Eventually we were off. All I can tell you is that the elevation profile didn’t lie. The first mile is always a bastard, but by the end of 2km I was about dead on my legs. Luckily we hit a flat part and some downhills soon after that, and things began to look up. And so the pattern was set. Kirsty ran *up* the hills, and I ran *down* the hills and Anique, who was a total bloody superhero, ran up some hills and down some hills and between us we had the Grand Old Duke of York knocked into a cocked hat!
By 5km I was hungry. Seriously hungry. I kept myself going by singing songs about coffee and bacon, and at the water station at 7km I grabbed some energy gels and told myself they’d keep me going.
There were a couple of bastard hills around 7km, and some tricky, narrow, root-laden slippery muddy downhills. So much fun on the downhills. And then the finish, which was almost vertical. Seriously not funny. I *so* nearly quit with 200m to go. I just didn’t have another hill left in me. My hamstrings were screaming, my lungs were screaming, I was hangry and everything hurt. I developed a fabulous “walking while frantically pumping arms” technique for the finish-line photographers and forced myself over the finish line.
We were greeted by medal-wielding marshals and given a granola bar, a drink and a packet of popcorn. And a foil blanket – essential, as I was wet through and cold. I wolfed the granola bar, drank the lucozade. We took some final photos, and set off to pick up our bags. The finish line was downhill from the bag drop, so we dragged our sorry legs back to the bags, and joined the queue for the shuttle bus. Stupidly, I didn’t get myself the bacon and coffee I’d been promising myself – I thought we’d get on the bus quickly and be back at the car and the Waitrose cafe before long, and I could get warm and dry and eat something proper.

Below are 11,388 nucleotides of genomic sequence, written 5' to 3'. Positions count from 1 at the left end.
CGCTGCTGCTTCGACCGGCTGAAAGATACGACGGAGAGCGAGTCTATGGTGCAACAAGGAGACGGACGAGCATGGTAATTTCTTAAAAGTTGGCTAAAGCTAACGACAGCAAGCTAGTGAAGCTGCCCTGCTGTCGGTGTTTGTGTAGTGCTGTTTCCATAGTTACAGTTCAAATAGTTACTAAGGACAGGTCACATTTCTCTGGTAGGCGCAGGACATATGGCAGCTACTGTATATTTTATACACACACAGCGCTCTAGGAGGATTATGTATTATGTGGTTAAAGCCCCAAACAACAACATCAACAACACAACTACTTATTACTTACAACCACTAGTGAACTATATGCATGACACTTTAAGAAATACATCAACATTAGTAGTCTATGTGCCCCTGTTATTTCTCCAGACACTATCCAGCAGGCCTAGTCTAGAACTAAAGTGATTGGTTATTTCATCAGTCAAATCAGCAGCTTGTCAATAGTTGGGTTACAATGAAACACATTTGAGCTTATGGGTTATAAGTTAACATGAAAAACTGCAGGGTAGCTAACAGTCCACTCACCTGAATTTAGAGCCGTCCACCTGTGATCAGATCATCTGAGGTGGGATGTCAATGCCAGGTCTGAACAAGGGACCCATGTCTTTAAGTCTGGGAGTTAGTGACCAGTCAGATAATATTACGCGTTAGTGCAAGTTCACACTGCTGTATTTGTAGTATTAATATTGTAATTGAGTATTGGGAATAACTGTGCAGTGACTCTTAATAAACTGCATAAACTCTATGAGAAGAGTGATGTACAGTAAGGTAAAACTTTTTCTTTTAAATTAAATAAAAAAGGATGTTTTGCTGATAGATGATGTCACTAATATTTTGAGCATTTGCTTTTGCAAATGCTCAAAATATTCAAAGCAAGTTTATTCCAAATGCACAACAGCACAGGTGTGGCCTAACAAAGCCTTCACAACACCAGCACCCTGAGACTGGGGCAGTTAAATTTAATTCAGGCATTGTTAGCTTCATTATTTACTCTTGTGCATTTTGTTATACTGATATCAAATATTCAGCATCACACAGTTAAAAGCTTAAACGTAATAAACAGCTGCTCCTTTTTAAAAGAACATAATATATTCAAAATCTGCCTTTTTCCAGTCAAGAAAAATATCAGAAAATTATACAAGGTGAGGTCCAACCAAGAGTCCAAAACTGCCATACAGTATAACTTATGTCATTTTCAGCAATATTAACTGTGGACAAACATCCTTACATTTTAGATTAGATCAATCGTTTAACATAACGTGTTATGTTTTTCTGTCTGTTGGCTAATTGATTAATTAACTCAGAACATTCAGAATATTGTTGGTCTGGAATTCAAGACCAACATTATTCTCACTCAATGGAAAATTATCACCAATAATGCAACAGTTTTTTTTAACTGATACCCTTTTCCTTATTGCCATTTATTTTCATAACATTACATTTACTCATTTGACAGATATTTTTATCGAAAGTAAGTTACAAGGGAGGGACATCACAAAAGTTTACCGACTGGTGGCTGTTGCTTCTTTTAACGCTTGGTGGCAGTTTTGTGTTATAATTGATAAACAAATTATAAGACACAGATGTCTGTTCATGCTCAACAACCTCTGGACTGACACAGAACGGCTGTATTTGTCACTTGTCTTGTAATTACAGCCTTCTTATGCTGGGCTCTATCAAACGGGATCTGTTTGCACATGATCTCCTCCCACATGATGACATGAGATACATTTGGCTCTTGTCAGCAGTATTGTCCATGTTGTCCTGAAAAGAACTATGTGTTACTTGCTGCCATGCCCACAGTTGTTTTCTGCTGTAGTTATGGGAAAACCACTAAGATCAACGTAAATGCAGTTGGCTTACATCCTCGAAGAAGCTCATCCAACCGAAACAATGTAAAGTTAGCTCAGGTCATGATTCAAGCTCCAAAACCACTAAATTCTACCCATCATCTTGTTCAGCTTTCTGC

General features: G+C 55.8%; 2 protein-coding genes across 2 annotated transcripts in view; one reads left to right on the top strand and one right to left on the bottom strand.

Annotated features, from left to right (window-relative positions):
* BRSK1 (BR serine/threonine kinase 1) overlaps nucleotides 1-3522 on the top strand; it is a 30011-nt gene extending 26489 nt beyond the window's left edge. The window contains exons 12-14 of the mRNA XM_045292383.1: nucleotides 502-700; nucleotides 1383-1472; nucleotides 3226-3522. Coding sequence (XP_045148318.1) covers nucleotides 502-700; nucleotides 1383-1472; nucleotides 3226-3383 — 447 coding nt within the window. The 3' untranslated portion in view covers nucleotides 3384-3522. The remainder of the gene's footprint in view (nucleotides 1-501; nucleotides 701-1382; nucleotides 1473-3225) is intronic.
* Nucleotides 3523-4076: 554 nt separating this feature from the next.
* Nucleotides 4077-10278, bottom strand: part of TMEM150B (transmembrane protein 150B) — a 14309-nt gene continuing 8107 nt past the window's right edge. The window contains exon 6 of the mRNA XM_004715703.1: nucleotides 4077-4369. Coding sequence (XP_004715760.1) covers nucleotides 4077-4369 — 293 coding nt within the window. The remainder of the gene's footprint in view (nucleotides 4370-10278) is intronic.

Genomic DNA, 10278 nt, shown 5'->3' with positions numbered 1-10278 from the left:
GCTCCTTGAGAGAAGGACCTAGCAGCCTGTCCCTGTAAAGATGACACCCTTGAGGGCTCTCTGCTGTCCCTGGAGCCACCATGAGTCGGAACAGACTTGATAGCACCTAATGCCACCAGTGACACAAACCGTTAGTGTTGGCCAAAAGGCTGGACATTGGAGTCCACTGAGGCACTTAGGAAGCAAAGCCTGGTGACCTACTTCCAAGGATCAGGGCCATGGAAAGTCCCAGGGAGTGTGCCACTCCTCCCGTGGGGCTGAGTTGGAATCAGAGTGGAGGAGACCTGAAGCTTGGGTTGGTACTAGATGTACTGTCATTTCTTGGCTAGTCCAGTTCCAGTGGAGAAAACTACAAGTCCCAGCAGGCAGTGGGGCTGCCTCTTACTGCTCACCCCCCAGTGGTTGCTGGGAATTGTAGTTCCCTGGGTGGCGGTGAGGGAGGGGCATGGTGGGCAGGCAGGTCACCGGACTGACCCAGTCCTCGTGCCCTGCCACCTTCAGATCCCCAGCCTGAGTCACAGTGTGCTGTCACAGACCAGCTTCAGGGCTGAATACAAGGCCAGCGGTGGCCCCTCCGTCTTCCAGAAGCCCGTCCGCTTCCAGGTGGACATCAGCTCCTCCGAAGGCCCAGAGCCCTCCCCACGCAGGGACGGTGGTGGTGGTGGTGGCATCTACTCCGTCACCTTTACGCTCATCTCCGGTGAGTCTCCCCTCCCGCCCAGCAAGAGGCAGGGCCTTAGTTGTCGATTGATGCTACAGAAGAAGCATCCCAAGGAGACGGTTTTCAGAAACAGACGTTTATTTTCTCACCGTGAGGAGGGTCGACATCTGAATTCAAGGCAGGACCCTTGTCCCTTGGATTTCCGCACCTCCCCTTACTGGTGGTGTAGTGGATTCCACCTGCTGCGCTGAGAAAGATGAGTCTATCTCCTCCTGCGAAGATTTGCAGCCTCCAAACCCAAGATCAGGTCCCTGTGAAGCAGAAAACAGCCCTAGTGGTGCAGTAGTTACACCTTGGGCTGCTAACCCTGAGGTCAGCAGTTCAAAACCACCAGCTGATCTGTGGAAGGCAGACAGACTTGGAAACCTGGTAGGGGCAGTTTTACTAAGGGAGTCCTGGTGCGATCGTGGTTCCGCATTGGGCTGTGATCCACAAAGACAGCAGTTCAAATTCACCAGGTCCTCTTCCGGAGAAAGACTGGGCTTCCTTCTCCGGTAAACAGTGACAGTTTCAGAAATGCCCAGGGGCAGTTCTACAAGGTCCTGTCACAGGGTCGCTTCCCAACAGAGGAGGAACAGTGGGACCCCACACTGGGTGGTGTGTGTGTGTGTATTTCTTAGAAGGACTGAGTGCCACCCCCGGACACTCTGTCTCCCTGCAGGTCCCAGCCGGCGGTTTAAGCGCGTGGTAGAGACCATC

We waited the best part of an hour for the bus, in the cold and wet. There were two buses operating alternately, and I’m sure they came and went as quickly as they could, but with two drop off points in a busy Saturday town centre, they inevitably took a while. So we struggled to keep warm, and we waited.
I’m making a bit of a meal of this, in retrospect. We had a lot of fun, chatting, giggling, talking to other runners. I stripped off and put some dry clothes from my bag on, which helped a little.
The summary of this is that, actually, for all the race was a bit of a personal suffer-fest, I enjoyed it. I will definitely do more trail running. The hills were brutal, but I know the solution to that – training.
What really fucked me over, frankly, was my own lack of sense. I fuelled *really* badly. I hydrated poorly. I got home, had a hot bath and went for a nap. That was also foolish. I should have eaten something when I got home. As a result, I’ve spent the last 24 hours with severe flu-like symptoms – horrible shivers, nausea, aching kidneys, headache. And a bit of the DOMs in my thighs – but that’s good and to be expected.
The lesson, then, is train better, and take the fuelling more seriously. I know the theory. I have to apply it to myself, rather than simply tell other people how to do it!! Tomorrow, I’m going to go and buy myself some probiotic, to make sure I recover properly from this nonsense.